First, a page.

Pulp returns to rock America
Along with bands like Blur and Oasis, Pulp defined the Britpop sound of the 1990s.
But Pulp may have been the smartest of the bunch.
Lead singer Jarvis Cocker wrote witty lyrics about sex, class and the struggles of trying to achieve your dreams, and he sang them over melodies that combined New Wave, rock and disco. The band broke up in 2002, but reunited to play European and Australian festivals last year.
Now, Pulp is finally returning to the U.S., with gigs in New York, San Francisco and at the Coachella Festival.
The reunion is only the most recent of many decisions that have left Pulp fans either smiling, dismayed or simply confused. Here's a look at some that stand out.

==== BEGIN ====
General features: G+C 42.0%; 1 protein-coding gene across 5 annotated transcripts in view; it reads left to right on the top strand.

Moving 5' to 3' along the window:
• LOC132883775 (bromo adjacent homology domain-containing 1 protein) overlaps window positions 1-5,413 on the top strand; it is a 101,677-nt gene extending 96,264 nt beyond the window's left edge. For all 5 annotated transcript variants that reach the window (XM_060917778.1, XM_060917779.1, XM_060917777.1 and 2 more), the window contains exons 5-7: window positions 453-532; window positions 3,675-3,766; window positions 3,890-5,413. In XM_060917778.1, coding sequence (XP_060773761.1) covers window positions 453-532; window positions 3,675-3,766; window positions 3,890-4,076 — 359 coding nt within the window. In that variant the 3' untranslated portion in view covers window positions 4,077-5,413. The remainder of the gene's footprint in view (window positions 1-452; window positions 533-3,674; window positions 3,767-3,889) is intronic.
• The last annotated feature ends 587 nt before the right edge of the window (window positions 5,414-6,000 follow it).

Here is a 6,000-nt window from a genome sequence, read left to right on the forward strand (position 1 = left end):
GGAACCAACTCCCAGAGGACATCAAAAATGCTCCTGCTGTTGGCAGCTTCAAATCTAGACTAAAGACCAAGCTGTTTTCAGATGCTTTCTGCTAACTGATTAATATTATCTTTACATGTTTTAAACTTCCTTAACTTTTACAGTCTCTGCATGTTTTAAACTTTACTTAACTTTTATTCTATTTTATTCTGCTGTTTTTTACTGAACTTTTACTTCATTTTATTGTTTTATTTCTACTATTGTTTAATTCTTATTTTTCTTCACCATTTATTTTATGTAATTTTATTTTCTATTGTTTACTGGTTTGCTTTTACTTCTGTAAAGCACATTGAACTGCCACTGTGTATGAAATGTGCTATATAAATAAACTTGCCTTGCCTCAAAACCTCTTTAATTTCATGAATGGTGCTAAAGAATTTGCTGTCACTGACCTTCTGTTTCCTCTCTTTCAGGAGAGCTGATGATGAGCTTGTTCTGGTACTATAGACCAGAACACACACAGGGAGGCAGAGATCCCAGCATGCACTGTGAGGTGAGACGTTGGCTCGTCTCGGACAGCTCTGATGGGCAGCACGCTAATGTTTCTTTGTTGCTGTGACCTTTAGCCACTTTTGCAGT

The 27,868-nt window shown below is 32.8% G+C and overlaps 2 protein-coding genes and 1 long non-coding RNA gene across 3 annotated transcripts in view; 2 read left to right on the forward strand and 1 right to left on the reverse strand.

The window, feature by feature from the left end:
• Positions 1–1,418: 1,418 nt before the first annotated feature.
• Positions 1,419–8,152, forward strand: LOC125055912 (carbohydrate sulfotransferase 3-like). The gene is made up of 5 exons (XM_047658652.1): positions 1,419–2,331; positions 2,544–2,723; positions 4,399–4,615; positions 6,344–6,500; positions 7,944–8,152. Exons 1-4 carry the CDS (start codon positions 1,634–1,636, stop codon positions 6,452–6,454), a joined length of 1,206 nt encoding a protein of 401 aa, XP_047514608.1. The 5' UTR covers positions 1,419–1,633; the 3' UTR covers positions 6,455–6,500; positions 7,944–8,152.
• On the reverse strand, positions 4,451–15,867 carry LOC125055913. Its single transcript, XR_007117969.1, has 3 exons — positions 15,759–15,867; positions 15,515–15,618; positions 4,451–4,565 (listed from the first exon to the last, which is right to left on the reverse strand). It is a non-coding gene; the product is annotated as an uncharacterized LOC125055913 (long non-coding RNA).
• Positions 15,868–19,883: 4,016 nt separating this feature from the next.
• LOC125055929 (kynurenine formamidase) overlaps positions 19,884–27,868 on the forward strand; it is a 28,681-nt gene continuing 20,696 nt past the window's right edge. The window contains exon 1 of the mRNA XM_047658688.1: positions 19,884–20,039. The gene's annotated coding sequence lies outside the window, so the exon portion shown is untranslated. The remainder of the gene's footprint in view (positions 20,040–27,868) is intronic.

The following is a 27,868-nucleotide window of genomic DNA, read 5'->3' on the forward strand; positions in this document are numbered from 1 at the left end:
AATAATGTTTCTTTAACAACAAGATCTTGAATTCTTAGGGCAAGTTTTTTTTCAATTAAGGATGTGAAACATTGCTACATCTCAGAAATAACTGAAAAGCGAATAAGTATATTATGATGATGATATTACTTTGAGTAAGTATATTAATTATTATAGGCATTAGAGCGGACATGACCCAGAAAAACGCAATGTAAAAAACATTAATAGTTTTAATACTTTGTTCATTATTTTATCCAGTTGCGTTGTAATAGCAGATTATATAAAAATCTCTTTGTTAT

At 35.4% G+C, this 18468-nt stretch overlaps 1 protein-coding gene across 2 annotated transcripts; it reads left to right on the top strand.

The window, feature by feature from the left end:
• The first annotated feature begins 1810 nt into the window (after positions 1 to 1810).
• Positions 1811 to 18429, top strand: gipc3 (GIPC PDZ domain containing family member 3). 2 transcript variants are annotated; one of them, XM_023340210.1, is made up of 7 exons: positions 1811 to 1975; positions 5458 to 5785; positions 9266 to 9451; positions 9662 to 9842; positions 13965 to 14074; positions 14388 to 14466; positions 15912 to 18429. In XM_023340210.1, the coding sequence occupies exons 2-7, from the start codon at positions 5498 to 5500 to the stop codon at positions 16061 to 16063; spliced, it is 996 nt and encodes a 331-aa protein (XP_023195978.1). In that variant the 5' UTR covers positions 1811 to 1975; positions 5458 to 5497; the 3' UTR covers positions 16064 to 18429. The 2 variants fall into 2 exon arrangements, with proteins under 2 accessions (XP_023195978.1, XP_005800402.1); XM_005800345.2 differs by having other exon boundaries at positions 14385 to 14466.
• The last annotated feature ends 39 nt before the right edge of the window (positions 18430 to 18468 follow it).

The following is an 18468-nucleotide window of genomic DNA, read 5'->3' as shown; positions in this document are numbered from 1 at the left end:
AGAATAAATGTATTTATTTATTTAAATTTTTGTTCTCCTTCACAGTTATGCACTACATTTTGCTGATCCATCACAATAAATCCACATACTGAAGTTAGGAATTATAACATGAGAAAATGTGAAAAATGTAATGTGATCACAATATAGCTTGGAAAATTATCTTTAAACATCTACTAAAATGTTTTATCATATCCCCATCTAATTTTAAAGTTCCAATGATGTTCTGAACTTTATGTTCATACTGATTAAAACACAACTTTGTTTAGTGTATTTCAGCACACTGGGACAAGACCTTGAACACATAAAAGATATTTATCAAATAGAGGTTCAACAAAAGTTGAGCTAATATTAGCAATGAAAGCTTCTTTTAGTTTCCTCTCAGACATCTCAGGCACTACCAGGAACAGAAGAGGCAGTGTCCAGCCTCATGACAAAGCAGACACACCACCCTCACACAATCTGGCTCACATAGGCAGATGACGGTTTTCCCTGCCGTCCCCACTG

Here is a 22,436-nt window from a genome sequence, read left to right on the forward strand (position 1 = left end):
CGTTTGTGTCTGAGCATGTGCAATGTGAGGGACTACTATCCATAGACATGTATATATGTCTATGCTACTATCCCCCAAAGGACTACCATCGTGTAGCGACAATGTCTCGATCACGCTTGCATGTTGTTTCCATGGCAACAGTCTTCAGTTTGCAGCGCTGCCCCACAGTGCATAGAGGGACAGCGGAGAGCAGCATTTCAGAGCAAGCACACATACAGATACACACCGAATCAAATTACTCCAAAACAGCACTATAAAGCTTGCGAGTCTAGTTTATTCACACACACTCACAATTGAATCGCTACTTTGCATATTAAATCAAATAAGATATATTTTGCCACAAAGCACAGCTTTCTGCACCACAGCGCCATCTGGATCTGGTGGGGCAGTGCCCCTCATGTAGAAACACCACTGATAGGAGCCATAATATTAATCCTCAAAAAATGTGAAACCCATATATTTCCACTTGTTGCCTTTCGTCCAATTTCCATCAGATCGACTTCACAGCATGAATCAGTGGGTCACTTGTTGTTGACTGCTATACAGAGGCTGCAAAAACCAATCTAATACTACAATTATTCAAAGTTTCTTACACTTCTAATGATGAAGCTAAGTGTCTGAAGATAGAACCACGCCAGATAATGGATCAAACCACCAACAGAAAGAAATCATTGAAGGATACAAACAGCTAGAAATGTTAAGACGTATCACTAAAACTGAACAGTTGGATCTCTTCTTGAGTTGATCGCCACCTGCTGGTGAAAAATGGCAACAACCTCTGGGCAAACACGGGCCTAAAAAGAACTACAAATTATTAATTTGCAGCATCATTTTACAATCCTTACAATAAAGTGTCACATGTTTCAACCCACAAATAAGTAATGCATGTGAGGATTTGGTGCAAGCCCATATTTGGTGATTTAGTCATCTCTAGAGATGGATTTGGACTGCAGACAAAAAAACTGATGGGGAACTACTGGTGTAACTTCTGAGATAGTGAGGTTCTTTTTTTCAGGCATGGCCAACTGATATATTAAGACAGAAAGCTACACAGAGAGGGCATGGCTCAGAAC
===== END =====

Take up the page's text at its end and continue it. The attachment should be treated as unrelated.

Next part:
1985 Cocker is in a wheelchair at concerts after falling out a window while doing a Spider-Man impression for a girl he liked.
1995 Pulp's single "Sorted for E's and Wizz" includes artwork showing how to create a wrap that can be used to conceal drugs. Britain's Daily Mirror calls for a ban, while Cocker denies the song is pro-drugs.
1995 Pulp adds its fan club president to the band to play guitar and keyboards. Unfortunately, Mark Walhberg does not re-enact the story in a movie, as he would when Judas Priest hired the singer from a Priest cover band one year later.
1996 Cocker comes onstage during Michael Jackson's performance of "Earth Song' at the Brit Awards and shakes his butt at the audience. He spends the night in jail before being released with no charges, but he becomes one of the most talked-about people in Britain.
1998 Pulp tours the U.S. for the last time in more than a decade in support of its album "This Is Hardcore".
2011 Pulp headline Barcelona's Primavera Sound Festival, the first time its "classic" lineup has performed together since 1996.
If you go: Pulp is at Radio City Music Hall tonight and Wednesday at 8 p.m. 1260 Sixth Ave., 212-307-7171, $35-75.